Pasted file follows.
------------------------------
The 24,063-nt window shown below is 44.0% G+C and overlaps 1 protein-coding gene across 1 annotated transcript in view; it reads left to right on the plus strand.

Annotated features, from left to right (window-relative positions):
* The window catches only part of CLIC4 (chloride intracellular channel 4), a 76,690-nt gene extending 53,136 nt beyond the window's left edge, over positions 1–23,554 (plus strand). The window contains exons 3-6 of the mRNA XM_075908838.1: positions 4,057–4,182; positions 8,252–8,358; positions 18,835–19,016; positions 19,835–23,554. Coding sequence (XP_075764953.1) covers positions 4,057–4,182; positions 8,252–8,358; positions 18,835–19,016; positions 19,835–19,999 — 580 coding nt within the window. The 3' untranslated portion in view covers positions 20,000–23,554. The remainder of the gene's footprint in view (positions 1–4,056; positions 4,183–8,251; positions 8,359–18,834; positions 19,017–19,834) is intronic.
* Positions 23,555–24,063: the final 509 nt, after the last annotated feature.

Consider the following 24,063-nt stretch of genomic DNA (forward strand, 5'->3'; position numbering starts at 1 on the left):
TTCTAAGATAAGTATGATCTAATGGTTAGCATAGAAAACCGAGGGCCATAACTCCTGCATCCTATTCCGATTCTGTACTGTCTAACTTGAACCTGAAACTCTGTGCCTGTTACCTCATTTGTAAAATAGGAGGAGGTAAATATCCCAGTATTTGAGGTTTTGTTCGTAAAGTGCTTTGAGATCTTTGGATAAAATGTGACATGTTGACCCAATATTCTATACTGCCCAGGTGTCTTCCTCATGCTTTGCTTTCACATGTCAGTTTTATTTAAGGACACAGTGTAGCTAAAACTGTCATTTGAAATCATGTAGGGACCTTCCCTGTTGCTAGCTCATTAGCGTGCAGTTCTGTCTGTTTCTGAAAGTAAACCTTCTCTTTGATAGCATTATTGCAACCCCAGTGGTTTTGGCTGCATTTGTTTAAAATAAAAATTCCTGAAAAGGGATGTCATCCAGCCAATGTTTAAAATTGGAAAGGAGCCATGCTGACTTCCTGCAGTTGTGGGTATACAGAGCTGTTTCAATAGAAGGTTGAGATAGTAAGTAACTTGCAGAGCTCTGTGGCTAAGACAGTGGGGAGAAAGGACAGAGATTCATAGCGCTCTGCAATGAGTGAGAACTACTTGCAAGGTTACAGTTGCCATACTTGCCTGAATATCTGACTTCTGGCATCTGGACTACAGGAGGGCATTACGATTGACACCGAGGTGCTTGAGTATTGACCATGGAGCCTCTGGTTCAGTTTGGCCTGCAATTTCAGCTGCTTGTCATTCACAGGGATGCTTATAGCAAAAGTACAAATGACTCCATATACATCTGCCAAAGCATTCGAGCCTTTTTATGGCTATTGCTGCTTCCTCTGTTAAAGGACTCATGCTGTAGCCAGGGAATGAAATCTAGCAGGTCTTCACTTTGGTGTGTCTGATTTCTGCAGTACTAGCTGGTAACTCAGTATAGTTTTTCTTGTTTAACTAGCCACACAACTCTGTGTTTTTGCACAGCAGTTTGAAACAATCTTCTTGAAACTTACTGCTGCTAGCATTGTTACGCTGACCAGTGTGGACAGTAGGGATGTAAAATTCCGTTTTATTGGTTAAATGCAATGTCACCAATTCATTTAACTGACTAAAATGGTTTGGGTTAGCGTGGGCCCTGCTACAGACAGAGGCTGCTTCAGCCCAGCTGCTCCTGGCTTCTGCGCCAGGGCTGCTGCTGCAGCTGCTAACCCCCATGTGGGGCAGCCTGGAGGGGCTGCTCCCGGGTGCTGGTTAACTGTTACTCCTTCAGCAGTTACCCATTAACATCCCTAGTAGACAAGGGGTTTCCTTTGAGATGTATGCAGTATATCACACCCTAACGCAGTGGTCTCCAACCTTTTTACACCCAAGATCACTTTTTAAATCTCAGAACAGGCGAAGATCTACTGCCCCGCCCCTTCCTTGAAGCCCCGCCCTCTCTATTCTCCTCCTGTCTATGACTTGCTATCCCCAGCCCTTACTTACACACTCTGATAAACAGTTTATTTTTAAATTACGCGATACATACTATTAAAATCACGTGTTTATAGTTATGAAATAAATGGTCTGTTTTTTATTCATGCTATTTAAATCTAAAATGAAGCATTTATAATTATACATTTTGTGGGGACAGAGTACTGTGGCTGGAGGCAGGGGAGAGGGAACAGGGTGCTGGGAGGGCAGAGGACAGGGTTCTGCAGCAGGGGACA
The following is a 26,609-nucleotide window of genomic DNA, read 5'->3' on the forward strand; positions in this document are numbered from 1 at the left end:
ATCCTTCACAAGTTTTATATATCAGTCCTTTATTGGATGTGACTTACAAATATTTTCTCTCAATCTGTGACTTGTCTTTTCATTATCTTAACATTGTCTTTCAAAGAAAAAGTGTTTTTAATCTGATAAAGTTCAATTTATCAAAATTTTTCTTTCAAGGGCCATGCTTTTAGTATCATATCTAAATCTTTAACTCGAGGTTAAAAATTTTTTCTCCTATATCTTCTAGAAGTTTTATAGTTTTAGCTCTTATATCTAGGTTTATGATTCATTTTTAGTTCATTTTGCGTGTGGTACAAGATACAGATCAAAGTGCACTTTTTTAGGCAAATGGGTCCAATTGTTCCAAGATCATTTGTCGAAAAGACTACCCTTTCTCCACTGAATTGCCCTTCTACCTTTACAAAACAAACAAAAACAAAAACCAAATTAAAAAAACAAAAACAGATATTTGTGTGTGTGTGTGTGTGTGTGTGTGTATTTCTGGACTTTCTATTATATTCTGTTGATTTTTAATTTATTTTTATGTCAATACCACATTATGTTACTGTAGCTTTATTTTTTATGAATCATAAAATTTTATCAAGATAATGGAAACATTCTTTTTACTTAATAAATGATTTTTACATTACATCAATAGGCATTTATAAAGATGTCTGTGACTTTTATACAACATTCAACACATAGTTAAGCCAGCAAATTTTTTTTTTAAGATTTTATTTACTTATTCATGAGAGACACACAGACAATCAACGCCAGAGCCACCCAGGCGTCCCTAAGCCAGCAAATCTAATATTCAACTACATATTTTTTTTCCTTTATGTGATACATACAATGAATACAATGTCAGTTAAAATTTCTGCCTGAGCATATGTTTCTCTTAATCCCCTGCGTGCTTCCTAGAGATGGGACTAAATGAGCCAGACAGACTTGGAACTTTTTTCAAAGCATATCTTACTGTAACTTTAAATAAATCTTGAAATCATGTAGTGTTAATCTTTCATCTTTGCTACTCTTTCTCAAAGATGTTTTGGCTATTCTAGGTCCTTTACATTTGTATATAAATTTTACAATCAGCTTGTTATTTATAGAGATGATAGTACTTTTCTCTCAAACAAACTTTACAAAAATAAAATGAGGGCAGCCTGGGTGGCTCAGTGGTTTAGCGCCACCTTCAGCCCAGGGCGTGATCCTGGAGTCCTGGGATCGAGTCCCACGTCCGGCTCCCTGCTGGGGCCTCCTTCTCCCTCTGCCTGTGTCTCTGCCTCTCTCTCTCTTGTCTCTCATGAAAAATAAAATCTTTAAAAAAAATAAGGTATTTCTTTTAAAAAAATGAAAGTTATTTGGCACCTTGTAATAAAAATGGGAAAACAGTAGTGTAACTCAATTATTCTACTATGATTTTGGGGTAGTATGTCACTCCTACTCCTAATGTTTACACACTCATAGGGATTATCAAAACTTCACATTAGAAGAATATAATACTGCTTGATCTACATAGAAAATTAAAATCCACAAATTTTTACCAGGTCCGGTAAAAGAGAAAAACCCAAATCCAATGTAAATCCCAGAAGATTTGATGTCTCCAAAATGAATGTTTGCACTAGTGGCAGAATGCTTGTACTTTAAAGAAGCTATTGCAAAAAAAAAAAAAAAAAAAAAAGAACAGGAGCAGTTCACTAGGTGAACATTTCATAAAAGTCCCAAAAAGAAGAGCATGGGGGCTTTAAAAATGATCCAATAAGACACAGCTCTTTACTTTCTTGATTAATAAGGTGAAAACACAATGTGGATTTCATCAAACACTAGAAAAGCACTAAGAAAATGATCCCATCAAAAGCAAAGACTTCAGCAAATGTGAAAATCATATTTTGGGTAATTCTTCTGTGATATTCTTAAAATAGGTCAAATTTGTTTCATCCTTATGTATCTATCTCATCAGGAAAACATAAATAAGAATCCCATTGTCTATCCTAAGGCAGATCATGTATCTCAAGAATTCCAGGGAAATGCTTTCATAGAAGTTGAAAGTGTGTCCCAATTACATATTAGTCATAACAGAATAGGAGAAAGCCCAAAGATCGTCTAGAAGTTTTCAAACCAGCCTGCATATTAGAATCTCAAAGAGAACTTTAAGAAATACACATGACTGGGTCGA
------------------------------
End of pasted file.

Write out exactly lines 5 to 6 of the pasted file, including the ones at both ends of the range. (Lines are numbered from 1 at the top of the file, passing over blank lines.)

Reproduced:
Consider the following 24,063-nt stretch of genomic DNA (forward strand, 5'->3'; position numbering starts at 1 on the left):
TTCTAAGATAAGTATGATCTAATGGTTAGCATAGAAAACCGAGGGCCATAACTCCTGCATCCTATTCCGATTCTGTACTGTCTAACTTGAACCTGAAACTCTGTGCCTGTTACCTCATTTGTAAAATAGGAGGAGGTAAATATCCCAGTATTTGAGGTTTTGTTCGTAAAGTGCTTTGAGATCTTTGGATAAAATGTGACATGTTGACCCAATATTCTATACTGCCCAGGTGTCTTCCTCATGCTTTGCTTTCACATGTCAGTTTTATTTAAGGACACAGTGTAGCTAAAACTGTCATTTGAAATCATGTAGGGACCTTCCCTGTTGCTAGCTCATTAGCGTGCAGTTCTGTCTGTTTCTGAAAGTAAACCTTCTCTTTGATAGCATTATTGCAACCCCAGTGGTTTTGGCTGCATTTGTTTAAAATAAAAATTCCTGAAAAGGGATGTCATCCAGCCAATGTTTAAAATTGGAAAGGAGCCATGCTGACTTCCTGCAGTTGTGGGTATACAGAGCTGTTTCAATAGAAGGTTGAGATAGTAAGTAACTTGCAGAGCTCTGTGGCTAAGACAGTGGGGAGAAAGGACAGAGATTCATAGCGCTCTGCAATGAGTGAGAACTACTTGCAAGGTTACAGTTGCCATACTTGCCTGAATATCTGACTTCTGGCATCTGGACTACAGGAGGGCATTACGATTGACACCGAGGTGCTTGAGTATTGACCATGGAGCCTCTGGTTCAGTTTGGCCTGCAATTTCAGCTGCTTGTCATTCACAGGGATGCTTATAGCAAAAGTACAAATGACTCCATATACATCTGCCAAAGCATTCGAGCCTTTTTATGGCTATTGCTGCTTCCTCTGTTAAAGGACTCATGCTGTAGCCAGGGAATGAAATCTAGCAGGTCTTCACTTTGGTGTGTCTGATTTCTGCAGTACTAGCTGGTAACTCAGTATAGTTTTTCTTGTTTAACTAGCCACACAACTCTGTGTTTTTGCACAGCAGTTTGAAACAATCTTCTTGAAACTTACTGCTGCTAGCATTGTTACGCTGACCAGTGTGGACAGTAGGGATGTAAAATTCCGTTTTATTGGTTAAATGCAATGTCACCAATTCATTTAACTGACTAAAATGGTTTGGGTTAGCGTGGGCCCTGCTACAGACAGAGGCTGCTTCAGCCCAGCTGCTCCTGGCTTCTGCGCCAGGGCTGCTGCTGCAGCTGCTAACCCCCATGTGGGGCAGCCTGGAGGGGCTGCTCCCGGGTGCTGGTTAACTGTTACTCCTTCAGCAGTTACCCATTAACATCCCTAGTAGACAAGGGGTTTCCTTTGAGATGTATGCAGTATATCACACCCTAACGCAGTGGTCTCCAACCTTTTTACACCCAAGATCACTTTTTAAATCTCAGAACAGGCGAAGATCTACTGCCCCGCCCCTTCCTTGAAGCCCCGCCCTCTCTATTCTCCTCCTGTCTATGACTTGCTATCCCCAGCCCTTACTTACACACTCTGATAAACAGTTTATTTTTAAATTACGCGATACATACTATTAAAATCACGTGTTTATAGTTATGAAATAAATGGTCTGTTTTTTATTCATGCTATTTAAATCTAAAATGAAGCATTTATAATTATACATTTTGTGGGGACAGAGTACTGTGGCTGGAGGCAGGGGAGAGGGAACAGGGTGCTGGGAGGGCAGAGGACAGGGTTCTGCAGCAGGGGACA